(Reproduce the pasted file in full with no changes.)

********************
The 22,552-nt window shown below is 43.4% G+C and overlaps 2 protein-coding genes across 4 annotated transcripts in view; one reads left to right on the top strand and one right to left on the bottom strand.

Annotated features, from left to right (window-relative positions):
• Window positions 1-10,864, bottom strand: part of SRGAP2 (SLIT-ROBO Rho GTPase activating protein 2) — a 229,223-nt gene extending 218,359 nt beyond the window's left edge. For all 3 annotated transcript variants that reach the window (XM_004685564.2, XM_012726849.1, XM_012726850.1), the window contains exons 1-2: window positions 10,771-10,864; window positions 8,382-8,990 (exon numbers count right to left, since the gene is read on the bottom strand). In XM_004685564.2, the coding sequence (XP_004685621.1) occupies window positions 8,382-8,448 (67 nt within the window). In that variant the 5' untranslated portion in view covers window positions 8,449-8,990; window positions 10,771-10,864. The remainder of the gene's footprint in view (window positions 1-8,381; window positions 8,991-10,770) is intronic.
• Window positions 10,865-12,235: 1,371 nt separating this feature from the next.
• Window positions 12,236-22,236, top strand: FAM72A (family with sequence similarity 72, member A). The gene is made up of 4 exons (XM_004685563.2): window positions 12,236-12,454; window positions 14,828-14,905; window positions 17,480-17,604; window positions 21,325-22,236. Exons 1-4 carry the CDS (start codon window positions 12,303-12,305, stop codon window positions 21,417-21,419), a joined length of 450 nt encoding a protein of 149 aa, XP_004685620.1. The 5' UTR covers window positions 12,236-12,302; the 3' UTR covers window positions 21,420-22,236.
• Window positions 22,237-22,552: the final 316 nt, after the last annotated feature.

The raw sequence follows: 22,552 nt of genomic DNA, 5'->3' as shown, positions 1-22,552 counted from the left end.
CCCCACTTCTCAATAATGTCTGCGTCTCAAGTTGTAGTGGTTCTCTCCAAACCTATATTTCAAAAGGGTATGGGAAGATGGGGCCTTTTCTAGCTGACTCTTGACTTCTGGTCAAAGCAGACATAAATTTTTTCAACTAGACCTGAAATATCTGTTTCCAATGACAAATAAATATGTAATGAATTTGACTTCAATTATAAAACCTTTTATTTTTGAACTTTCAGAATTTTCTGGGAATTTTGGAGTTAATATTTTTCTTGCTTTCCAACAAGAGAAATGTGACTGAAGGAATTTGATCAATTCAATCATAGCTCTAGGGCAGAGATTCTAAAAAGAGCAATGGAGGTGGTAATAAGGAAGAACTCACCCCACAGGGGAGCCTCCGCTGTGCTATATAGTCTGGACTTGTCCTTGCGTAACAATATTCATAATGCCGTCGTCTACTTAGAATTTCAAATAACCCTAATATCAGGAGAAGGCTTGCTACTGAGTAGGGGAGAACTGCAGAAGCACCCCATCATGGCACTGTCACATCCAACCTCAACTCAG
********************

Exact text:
The 22,552-nt window shown below is 43.4% G+C and overlaps 2 protein-coding genes across 4 annotated transcripts in view; one reads left to right on the top strand and one right to left on the bottom strand.

Annotated features, from left to right (window-relative positions):
• Window positions 1-10,864, bottom strand: part of SRGAP2 (SLIT-ROBO Rho GTPase activating protein 2) — a 229,223-nt gene extending 218,359 nt beyond the window's left edge. For all 3 annotated transcript variants that reach the window (XM_004685564.2, XM_012726849.1, XM_012726850.1), the window contains exons 1-2: window positions 10,771-10,864; window positions 8,382-8,990 (exon numbers count right to left, since the gene is read on the bottom strand). In XM_004685564.2, the coding sequence (XP_004685621.1) occupies window positions 8,382-8,448 (67 nt within the window). In that variant the 5' untranslated portion in view covers window positions 8,449-8,990; window positions 10,771-10,864. The remainder of the gene's footprint in view (window positions 1-8,381; window positions 8,991-10,770) is intronic.
• Window positions 10,865-12,235: 1,371 nt separating this feature from the next.
• Window positions 12,236-22,236, top strand: FAM72A (family with sequence similarity 72, member A). The gene is made up of 4 exons (XM_004685563.2): window positions 12,236-12,454; window positions 14,828-14,905; window positions 17,480-17,604; window positions 21,325-22,236. Exons 1-4 carry the CDS (start codon window positions 12,303-12,305, stop codon window positions 21,417-21,419), a joined length of 450 nt encoding a protein of 149 aa, XP_004685620.1. The 5' UTR covers window positions 12,236-12,302; the 3' UTR covers window positions 21,420-22,236.
• Window positions 22,237-22,552: the final 316 nt, after the last annotated feature.

The raw sequence follows: 22,552 nt of genomic DNA, 5'->3' as shown, positions 1-22,552 counted from the left end.
CCCCACTTCTCAATAATGTCTGCGTCTCAAGTTGTAGTGGTTCTCTCCAAACCTATATTTCAAAAGGGTATGGGAAGATGGGGCCTTTTCTAGCTGACTCTTGACTTCTGGTCAAAGCAGACATAAATTTTTTCAACTAGACCTGAAATATCTGTTTCCAATGACAAATAAATATGTAATGAATTTGACTTCAATTATAAAACCTTTTATTTTTGAACTTTCAGAATTTTCTGGGAATTTTGGAGTTAATATTTTTCTTGCTTTCCAACAAGAGAAATGTGACTGAAGGAATTTGATCAATTCAATCATAGCTCTAGGGCAGAGATTCTAAAAAGAGCAATGGAGGTGGTAATAAGGAAGAACTCACCCCACAGGGGAGCCTCCGCTGTGCTATATAGTCTGGACTTGTCCTTGCGTAACAATATTCATAATGCCGTCGTCTACTTAGAATTTCAAATAACCCTAATATCAGGAGAAGGCTTGCTACTGAGTAGGGGAGAACTGCAGAAGCACCCCATCATGGCACTGTCACATCCAACCTCAACTCAG